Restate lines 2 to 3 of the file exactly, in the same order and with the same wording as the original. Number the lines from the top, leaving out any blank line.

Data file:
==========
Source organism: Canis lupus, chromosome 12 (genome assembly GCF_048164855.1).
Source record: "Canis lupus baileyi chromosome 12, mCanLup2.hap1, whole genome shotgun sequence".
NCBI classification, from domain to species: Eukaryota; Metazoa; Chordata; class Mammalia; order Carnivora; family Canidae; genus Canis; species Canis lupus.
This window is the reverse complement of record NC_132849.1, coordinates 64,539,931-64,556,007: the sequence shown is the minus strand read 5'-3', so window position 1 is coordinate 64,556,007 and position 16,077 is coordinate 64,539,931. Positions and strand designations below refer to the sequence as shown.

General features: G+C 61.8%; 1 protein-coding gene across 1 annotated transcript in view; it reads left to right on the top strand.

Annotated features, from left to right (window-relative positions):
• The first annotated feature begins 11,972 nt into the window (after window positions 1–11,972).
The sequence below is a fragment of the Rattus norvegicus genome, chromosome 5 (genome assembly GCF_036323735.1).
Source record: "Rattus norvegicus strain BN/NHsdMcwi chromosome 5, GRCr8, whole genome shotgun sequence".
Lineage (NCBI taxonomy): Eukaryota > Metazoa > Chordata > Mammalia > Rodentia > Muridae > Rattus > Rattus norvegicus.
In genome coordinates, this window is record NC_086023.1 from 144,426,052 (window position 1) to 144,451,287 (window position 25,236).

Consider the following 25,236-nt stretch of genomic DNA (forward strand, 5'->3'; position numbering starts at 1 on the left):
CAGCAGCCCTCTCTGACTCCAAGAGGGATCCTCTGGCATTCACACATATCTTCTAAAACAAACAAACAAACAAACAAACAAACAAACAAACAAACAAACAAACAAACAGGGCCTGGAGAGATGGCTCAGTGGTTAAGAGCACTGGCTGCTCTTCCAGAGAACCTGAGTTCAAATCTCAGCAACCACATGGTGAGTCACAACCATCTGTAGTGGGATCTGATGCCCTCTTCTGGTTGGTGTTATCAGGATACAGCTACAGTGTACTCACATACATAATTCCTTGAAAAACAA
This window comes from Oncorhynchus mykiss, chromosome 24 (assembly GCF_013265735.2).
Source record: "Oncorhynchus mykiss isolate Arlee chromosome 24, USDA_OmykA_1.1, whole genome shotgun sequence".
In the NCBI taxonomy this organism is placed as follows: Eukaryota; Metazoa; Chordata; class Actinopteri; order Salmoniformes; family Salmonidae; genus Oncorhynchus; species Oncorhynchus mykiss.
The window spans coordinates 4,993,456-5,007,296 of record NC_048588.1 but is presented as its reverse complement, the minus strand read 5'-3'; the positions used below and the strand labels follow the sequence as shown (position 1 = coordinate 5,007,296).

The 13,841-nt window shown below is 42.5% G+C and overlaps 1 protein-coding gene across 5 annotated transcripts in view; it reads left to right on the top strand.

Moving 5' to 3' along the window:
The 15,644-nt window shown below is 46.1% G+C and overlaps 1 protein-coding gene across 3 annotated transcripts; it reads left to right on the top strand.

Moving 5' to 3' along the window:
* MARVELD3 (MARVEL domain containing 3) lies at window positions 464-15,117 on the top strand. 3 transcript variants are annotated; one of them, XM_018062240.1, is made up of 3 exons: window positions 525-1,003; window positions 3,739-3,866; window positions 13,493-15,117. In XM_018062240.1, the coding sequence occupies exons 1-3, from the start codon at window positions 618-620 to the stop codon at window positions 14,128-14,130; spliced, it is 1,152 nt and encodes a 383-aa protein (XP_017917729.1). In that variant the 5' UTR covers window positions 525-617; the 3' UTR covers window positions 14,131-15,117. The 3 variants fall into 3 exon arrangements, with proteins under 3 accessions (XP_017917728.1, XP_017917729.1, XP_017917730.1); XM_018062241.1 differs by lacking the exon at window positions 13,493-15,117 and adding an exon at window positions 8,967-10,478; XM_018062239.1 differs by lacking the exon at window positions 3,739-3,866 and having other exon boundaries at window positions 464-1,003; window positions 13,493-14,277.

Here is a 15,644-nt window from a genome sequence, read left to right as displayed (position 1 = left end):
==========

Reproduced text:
Source record: "Canis lupus baileyi chromosome 12, mCanLup2.hap1, whole genome shotgun sequence".
NCBI classification, from domain to species: Eukaryota; Metazoa; Chordata; class Mammalia; order Carnivora; family Canidae; genus Canis; species Canis lupus.